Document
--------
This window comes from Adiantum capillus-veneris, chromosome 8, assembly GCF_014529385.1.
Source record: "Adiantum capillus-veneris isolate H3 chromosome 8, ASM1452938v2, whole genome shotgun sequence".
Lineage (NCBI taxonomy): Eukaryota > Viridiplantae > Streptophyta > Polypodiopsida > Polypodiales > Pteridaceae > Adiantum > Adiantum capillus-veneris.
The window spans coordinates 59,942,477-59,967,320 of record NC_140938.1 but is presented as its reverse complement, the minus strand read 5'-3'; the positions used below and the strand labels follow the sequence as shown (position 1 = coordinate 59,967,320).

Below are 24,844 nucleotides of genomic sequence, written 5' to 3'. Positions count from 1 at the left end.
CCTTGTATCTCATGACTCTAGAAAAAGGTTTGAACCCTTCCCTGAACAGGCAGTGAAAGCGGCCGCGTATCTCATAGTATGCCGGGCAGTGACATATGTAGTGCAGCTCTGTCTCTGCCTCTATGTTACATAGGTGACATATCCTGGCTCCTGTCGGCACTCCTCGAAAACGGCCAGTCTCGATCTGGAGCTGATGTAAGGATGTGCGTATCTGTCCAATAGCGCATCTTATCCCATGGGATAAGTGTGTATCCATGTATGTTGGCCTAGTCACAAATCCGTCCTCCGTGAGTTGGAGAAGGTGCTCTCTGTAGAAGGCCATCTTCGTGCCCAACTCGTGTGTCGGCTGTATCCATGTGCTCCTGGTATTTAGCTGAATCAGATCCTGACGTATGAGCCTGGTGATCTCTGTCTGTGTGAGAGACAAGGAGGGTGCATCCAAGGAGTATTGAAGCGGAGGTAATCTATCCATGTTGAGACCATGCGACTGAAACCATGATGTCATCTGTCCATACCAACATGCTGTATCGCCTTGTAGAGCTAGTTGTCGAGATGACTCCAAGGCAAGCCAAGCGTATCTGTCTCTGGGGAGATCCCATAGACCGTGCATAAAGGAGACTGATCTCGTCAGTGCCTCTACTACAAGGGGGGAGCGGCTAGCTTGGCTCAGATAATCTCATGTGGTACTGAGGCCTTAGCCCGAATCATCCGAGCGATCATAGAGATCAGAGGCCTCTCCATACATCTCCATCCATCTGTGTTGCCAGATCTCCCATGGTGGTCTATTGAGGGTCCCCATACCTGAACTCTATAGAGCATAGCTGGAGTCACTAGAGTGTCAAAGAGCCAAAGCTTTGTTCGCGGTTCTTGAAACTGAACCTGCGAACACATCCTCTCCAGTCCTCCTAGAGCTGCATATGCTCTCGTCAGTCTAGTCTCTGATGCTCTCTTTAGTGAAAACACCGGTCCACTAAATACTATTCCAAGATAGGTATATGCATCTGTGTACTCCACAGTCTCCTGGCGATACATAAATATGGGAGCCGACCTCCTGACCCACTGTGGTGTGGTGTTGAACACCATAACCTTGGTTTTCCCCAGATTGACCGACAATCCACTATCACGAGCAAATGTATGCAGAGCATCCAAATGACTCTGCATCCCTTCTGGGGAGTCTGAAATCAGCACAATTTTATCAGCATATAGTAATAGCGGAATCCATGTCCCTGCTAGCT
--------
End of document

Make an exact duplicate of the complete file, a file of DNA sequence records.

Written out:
This window comes from Adiantum capillus-veneris, chromosome 8, assembly GCF_014529385.1.
Source record: "Adiantum capillus-veneris isolate H3 chromosome 8, ASM1452938v2, whole genome shotgun sequence".
Lineage (NCBI taxonomy): Eukaryota > Viridiplantae > Streptophyta > Polypodiopsida > Polypodiales > Pteridaceae > Adiantum > Adiantum capillus-veneris.
The window spans coordinates 59,942,477-59,967,320 of record NC_140938.1 but is presented as its reverse complement, the minus strand read 5'-3'; the positions used below and the strand labels follow the sequence as shown (position 1 = coordinate 59,967,320).

Below are 24,844 nucleotides of genomic sequence, written 5' to 3'. Positions count from 1 at the left end.
CCTTGTATCTCATGACTCTAGAAAAAGGTTTGAACCCTTCCCTGAACAGGCAGTGAAAGCGGCCGCGTATCTCATAGTATGCCGGGCAGTGACATATGTAGTGCAGCTCTGTCTCTGCCTCTATGTTACATAGGTGACATATCCTGGCTCCTGTCGGCACTCCTCGAAAACGGCCAGTCTCGATCTGGAGCTGATGTAAGGATGTGCGTATCTGTCCAATAGCGCATCTTATCCCATGGGATAAGTGTGTATCCATGTATGTTGGCCTAGTCACAAATCCGTCCTCCGTGAGTTGGAGAAGGTGCTCTCTGTAGAAGGCCATCTTCGTGCCCAACTCGTGTGTCGGCTGTATCCATGTGCTCCTGGTATTTAGCTGAATCAGATCCTGACGTATGAGCCTGGTGATCTCTGTCTGTGTGAGAGACAAGGAGGGTGCATCCAAGGAGTATTGAAGCGGAGGTAATCTATCCATGTTGAGACCATGCGACTGAAACCATGATGTCATCTGTCCATACCAACATGCTGTATCGCCTTGTAGAGCTAGTTGTCGAGATGACTCCAAGGCAAGCCAAGCGTATCTGTCTCTGGGGAGATCCCATAGACCGTGCATAAAGGAGACTGATCTCGTCAGTGCCTCTACTACAAGGGGGGAGCGGCTAGCTTGGCTCAGATAATCTCATGTGGTACTGAGGCCTTAGCCCGAATCATCCGAGCGATCATAGAGATCAGAGGCCTCTCCATACATCTCCATCCATCTGTGTTGCCAGATCTCCCATGGTGGTCTATTGAGGGTCCCCATACCTGAACTCTATAGAGCATAGCTGGAGTCACTAGAGTGTCAAAGAGCCAAAGCTTTGTTCGCGGTTCTTGAAACTGAACCTGCGAACACATCCTCTCCAGTCCTCCTAGAGCTGCATATGCTCTCGTCAGTCTAGTCTCTGATGCTCTCTTTAGTGAAAACACCGGTCCACTAAATACTATTCCAAGATAGGTATATGCATCTGTGTACTCCACAGTCTCCTGGCGATACATAAATATGGGAGCCGACCTCCTGACCCACTGTGGTGTGGTGTTGAACACCATAACCTTGGTTTTCCCCAGATTGACCGACAATCCACTATCACGAGCAAATGTATGCAGAGCATCCAAATGACTCTGCATCCCTTCTGGGGAGTCTGAAATCAGCACAATTTTATCAGCATATAGTAATAGCGGAATCCATGTCCCTGCTAGCT